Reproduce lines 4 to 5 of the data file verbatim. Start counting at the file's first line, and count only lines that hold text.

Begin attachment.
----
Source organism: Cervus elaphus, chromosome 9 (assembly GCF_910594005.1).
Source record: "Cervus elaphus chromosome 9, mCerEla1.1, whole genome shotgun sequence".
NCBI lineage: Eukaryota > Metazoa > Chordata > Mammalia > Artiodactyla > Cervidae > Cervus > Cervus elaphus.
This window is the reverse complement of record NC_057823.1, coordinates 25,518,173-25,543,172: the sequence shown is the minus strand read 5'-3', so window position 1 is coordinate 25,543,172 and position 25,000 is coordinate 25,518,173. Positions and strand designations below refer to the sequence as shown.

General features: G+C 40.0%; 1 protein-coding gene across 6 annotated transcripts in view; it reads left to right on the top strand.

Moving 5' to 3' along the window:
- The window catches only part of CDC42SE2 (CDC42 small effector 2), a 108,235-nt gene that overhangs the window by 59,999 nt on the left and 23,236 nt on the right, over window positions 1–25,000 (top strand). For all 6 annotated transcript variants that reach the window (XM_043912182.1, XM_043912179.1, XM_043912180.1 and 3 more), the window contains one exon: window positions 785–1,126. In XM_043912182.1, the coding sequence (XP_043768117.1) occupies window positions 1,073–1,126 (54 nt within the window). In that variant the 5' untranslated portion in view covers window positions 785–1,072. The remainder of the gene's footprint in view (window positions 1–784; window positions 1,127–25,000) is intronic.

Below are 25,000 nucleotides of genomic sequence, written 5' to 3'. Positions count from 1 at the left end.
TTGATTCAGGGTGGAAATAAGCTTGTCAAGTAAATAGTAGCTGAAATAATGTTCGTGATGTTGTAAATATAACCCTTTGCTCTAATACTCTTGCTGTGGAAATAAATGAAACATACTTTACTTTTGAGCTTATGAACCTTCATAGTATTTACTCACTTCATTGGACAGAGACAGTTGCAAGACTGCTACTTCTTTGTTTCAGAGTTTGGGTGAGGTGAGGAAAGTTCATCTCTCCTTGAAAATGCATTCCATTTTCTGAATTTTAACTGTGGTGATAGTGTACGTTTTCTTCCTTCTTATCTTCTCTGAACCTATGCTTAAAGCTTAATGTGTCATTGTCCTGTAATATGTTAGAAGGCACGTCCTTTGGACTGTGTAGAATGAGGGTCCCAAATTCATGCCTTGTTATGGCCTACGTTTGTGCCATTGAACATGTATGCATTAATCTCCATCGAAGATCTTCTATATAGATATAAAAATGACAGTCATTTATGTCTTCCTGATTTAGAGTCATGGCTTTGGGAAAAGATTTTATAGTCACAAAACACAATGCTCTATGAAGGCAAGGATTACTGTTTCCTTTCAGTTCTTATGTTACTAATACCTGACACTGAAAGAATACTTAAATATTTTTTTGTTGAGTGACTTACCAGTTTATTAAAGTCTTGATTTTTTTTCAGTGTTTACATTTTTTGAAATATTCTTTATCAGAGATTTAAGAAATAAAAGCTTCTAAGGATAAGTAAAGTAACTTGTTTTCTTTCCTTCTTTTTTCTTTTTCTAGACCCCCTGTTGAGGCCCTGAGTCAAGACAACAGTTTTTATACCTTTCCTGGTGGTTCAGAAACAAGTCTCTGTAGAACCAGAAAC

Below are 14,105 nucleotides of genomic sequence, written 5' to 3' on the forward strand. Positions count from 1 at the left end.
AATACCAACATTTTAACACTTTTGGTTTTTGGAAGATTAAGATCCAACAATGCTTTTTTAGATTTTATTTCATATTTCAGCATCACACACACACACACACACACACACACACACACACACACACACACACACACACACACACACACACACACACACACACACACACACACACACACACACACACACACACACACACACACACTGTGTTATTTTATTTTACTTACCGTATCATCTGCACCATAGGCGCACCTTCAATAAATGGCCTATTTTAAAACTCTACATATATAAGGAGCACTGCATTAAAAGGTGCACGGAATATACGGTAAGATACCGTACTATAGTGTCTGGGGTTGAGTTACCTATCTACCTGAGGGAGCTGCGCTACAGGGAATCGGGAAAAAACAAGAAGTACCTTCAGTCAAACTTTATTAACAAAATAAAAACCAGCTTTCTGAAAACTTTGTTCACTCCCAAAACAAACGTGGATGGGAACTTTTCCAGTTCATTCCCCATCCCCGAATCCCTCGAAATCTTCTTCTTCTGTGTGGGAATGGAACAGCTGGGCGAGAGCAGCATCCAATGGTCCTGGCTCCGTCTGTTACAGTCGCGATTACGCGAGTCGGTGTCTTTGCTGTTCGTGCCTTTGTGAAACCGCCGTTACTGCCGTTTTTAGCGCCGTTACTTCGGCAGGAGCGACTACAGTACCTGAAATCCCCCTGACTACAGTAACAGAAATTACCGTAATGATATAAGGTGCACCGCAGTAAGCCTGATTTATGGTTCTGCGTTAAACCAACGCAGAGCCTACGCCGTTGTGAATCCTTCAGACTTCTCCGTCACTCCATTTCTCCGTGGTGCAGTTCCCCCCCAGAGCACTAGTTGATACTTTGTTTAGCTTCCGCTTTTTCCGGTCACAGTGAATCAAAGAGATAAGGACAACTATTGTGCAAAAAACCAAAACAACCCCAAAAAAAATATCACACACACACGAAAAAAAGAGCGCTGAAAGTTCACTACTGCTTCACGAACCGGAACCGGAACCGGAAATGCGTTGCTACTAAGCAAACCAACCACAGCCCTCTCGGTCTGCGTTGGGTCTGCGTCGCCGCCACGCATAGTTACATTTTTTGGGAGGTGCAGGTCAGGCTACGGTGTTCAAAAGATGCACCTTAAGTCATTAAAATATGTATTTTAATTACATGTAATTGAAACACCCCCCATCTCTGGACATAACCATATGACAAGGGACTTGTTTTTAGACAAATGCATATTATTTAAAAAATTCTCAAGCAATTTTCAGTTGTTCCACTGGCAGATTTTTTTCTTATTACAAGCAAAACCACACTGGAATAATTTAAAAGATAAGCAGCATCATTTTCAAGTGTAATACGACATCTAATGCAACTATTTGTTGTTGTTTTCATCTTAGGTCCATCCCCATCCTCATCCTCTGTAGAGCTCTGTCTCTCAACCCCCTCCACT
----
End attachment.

This window is the reverse complement of record NC_057823.1, coordinates 25,518,173-25,543,172: the sequence shown is the minus strand read 5'-3', so window position 1 is coordinate 25,543,172 and position 25,000 is coordinate 25,518,173. Positions and strand designations below refer to the sequence as shown.

General features: G+C 40.0%; 1 protein-coding gene across 6 annotated transcripts in view; it reads left to right on the top strand.